SELECT * FROM app_user WHERE `name` = 'User 9999'; --  1.098 sec
SELECT * FROM app_user WHERE `name` = 'User 9999'; --  0.788 sec

EXPLAIN SELECT * FROM app_user WHERE `name` = 'User 9999';

SELECT * FROM student

-- id _ Table Name _ Field name
-- CREATE INDEX Index Name on surface(field)
CREATE INDEX id_app_user_name ON app_user(`name`);

SELECT * FROM app_user WHERE `name` = 'User 9999'; -- 0.001 sec
SELECT * FROM app_user WHERE `name` = 'User 9999'; 
EXPLAIN SELECT * FROM app_user WHERE `name` = 'User 9999';

Indexes have small users in small amounts of data, but the difference is obvious in large amounts of data ~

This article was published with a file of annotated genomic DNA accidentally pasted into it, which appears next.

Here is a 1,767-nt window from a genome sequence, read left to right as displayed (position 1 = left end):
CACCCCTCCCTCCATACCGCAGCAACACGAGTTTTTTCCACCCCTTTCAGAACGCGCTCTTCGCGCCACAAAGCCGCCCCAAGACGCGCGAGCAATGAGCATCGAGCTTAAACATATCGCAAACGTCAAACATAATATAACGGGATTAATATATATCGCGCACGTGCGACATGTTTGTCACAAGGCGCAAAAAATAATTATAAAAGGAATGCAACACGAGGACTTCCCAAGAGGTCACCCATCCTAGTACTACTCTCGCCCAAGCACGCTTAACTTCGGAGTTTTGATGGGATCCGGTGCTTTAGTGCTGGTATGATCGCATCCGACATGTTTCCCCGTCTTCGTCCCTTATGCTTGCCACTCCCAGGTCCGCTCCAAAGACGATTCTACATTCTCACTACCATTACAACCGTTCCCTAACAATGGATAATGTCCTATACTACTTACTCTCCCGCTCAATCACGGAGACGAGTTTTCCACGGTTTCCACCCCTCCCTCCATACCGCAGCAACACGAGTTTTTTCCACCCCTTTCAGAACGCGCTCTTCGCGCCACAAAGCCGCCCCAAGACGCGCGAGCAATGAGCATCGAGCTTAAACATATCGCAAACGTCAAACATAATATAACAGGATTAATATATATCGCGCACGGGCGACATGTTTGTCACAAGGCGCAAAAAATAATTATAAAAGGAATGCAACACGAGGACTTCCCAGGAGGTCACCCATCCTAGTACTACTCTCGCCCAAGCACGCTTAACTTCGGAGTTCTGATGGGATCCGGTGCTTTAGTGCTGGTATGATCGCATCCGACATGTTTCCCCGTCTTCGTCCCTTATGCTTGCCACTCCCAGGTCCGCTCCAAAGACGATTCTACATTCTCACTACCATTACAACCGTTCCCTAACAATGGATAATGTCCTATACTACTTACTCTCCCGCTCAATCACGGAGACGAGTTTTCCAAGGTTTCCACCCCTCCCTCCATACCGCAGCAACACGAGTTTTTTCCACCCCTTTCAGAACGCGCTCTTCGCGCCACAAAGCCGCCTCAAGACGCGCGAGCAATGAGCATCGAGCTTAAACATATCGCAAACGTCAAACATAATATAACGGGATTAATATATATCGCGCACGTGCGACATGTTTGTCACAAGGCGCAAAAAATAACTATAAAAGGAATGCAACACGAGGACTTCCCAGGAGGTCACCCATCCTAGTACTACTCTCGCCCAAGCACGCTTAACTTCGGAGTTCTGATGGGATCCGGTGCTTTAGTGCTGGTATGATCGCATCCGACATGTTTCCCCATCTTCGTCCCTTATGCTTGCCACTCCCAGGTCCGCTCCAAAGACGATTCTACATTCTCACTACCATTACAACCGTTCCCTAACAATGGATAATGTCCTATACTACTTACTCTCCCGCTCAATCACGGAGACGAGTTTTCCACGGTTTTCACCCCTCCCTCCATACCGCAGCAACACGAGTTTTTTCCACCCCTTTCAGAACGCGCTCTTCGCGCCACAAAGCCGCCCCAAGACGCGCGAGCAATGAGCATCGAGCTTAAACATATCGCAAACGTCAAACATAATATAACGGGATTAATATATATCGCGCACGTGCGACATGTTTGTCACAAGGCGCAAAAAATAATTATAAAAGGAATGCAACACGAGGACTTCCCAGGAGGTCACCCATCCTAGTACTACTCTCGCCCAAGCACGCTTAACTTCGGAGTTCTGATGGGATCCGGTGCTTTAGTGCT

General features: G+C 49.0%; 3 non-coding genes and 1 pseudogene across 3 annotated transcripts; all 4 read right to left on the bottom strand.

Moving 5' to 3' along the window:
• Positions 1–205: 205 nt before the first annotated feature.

3.3. Indexing Principles

  • Not as many indexes as possible
  • Do not index process change data
  • Tables with small amounts of data do not need to be indexed
  • An index is usually added to a field commonly used for queries!

Data structure of index

Hash type index~

Btree:InnoDB default data structure~

Read: http://blog.codinglabs.org/articles/theory-of-mysql-index.html

4. Rights Management and Backup

4.1. User Management

Visual management of SQL yog

SQL Command Action

User table: mysql.user

Essential: Read this table for additions and deletions

-- Create User CREATE USER User name IDENTIFIED BY 'Password'
CREATE USER wode  IDENTIFIED BY '123456'

-- Change password (change current user password)
SET PASSWORD = PASSWORD('123456')

-- Modify password (change specified user password)
SET PASSWORD FOR wode = PASSWORD('123456')

-- rename RENAME USER Original name TO New name